HB1788: Delegate Eileen Filler-Corn’s bill will bring microstamping technology to Virginia to help law enforcement solve gun crimes by requiring licensed dealers to sell or transfer only microstamping-enabled firearms beginning July 1, 2025. Modifying or disabling a firearm’s ability to stamp information on the casing of ammunition when fired from that firearm will be illegal.

HB1936: Delegate Kenneth Plum’s bill establishes the Virginia Firearm Buy-Back Program and Fund within the Virginia State Police Department, to set up uniform standards for local law enforcement agencies if they choose to conduct firearms buy-back programs.

HB2070: Delegate Kathleen Murphy’s bill will close the “dating relationship” loophole in current Virginia law barring a person convicted of assault & battery of a family or household member from purchasing, possessing or transporting a firearm.

HB2078: Delegate Kathleen Murphy’s bill will help keep children safer by requiring licensed dealers, when selling or transferring a handgun, to provide a locking device for that firearm or include a specific written warning that handguns should be locked and kept away from children and that there can be civil or criminal liability for failing to do so.

HB2141: Delegate Schuyler Van Valkenburg’s bill places criminal liability on a gun owner who allows a minor access to the gun if the minor uses it to commit a crime or to cause bodily harm to themselves or others.

HB2227: Delegate Kathleen Murphy’s bill makes a parent/guardian who fails to reasonably secure a firearm away from a minor liable in a civil suit for injury to the person or property of another or for wrongful death caused by the minor’s possession and use of that firearm.

HB2240: Delegate Dan Helmer’s bill prohibits the sale, manufacture, purchase, or transport of assault firearms, large-capacity firearm magazines, or silencers.

HB2273: Delegate Cliff Hayes’s bill mandates a three-day waiting period between the customer’s consent for a firearms dealer to conduct the required criminal history check and the actual purchase of a firearm.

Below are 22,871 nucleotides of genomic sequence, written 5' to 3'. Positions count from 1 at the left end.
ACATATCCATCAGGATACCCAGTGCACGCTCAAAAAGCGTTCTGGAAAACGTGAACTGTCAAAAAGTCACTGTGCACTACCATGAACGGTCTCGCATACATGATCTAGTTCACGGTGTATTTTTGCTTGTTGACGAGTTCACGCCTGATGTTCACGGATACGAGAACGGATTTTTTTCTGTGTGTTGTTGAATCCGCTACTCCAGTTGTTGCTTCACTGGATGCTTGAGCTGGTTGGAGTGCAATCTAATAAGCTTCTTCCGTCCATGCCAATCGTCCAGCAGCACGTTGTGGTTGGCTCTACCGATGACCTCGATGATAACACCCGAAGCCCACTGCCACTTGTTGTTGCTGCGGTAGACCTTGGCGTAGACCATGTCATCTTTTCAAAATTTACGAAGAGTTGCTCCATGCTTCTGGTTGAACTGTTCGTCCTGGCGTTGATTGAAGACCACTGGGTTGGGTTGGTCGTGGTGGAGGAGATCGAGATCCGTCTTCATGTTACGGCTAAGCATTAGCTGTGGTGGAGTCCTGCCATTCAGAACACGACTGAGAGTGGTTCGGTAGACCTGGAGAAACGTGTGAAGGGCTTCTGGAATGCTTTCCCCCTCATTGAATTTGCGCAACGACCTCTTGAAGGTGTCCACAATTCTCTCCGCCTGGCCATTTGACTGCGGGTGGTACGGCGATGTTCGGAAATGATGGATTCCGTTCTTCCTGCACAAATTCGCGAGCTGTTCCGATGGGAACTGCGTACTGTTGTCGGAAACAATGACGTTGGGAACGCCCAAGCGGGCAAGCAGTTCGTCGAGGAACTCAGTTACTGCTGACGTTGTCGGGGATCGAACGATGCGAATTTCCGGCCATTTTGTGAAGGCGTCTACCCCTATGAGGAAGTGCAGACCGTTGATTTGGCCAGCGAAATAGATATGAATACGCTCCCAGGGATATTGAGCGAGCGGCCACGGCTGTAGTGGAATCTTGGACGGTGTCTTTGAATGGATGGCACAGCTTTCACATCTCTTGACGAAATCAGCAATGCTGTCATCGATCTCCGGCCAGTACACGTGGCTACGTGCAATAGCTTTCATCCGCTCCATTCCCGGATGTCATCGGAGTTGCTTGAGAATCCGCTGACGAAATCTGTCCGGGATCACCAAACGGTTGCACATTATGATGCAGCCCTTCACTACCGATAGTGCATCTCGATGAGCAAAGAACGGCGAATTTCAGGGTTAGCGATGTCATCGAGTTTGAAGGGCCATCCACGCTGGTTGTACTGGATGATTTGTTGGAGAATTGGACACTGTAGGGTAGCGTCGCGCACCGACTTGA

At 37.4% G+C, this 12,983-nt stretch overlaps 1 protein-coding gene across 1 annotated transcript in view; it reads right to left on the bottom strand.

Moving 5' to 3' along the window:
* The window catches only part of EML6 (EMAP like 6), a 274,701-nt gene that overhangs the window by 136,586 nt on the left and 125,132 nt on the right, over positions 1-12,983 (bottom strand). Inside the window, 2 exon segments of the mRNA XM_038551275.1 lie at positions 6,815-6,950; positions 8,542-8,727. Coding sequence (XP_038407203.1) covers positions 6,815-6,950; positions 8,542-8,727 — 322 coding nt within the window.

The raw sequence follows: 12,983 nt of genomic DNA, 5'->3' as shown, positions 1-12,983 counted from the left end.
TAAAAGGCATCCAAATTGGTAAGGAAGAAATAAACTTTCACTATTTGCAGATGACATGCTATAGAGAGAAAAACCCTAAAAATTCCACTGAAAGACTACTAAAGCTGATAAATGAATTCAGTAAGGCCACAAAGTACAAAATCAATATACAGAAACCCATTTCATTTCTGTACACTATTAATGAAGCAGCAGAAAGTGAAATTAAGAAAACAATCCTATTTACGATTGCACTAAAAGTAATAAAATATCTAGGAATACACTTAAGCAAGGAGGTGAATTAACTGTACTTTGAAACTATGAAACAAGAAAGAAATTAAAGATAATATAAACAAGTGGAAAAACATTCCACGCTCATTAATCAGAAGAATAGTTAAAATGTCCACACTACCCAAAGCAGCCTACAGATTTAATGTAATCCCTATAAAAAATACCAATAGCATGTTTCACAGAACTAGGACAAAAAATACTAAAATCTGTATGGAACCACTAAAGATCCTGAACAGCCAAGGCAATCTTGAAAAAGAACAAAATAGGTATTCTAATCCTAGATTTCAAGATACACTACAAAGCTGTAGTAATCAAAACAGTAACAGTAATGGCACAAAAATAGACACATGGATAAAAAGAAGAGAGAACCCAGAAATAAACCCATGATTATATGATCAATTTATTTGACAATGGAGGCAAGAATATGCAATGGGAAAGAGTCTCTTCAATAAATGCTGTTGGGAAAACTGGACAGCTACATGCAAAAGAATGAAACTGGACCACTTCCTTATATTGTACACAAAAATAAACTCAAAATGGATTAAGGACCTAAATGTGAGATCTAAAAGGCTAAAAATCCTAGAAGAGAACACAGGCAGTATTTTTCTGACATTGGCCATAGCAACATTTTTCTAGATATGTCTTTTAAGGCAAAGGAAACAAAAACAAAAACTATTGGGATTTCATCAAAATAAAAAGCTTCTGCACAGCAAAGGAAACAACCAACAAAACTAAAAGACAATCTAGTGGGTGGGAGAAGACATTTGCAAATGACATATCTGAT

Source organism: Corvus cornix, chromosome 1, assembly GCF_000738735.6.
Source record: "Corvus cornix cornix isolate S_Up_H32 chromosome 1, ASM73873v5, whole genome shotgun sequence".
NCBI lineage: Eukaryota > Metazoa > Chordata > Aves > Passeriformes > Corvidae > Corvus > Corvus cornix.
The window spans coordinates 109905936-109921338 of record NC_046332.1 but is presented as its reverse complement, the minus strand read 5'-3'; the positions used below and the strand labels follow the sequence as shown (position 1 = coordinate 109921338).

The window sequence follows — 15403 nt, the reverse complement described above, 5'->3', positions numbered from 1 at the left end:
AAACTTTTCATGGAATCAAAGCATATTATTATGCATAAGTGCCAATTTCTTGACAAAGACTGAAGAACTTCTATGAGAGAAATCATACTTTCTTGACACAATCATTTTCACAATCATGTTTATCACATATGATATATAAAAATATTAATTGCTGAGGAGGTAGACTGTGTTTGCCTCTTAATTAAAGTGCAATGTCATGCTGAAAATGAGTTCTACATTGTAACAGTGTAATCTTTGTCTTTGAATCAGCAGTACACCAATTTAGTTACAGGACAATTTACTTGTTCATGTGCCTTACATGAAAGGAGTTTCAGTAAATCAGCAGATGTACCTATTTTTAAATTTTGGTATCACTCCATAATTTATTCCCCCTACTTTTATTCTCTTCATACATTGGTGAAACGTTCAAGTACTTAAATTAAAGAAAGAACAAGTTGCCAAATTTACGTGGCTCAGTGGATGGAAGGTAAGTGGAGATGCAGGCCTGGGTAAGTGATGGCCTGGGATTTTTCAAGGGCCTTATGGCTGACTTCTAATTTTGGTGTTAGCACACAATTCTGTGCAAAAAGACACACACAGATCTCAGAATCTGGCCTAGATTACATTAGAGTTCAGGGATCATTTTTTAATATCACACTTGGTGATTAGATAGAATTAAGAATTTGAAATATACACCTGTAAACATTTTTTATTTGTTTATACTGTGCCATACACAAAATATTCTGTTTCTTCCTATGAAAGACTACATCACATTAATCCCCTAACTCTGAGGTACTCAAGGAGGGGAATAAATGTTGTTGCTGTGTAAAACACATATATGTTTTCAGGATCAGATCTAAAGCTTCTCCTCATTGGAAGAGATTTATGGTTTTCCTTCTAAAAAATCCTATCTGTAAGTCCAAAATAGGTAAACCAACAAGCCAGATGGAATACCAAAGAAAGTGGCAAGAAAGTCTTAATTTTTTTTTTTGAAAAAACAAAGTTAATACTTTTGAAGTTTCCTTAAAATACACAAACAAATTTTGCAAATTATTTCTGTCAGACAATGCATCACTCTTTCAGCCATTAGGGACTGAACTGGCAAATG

HB2288: Delegate Mark Sickles’s bill expands the definition of “assault firearm” and requires that any person purchasing an assault firearm must be at least 21 years of age.

HB2346: Delegate Elizabeth Guzman’s bill encourages Virginia school boards to make available to students a system to share (anonymously) messages and tips relating to violence or harm to self or others, including access to crisis counselors trained in violence risk assessment, suicide prevention, crisis management, and mental health support.

HD2350: Delegate Marcus Simon’s bill requires separate locked storage for an unloaded firearm and its ammunition in any residence where the firearm owner knows (or should reasonably know) that a minor under 18 years of age is present.

HB2365: Delegate Sally Hudson’s bill would ban firearms and explosives on public college campuses, just like Virginia already does for our K-12 public schools and other state-owned buildings.

HB 2232: Delegate Kathleen Murphy’s bill would amend the state plan for medical assistance services to ensure greater access and treatment for individuals who have sustained injury due to community or interpersonal violence, including gun violence.

[number incoming]: Delegate Alfonso Lopez’s bill would provide up to a $300 tax credit per year for the purchase of safety equipment, such as safes, lock boxes and trigger locks, from a federally licensed gun dealer.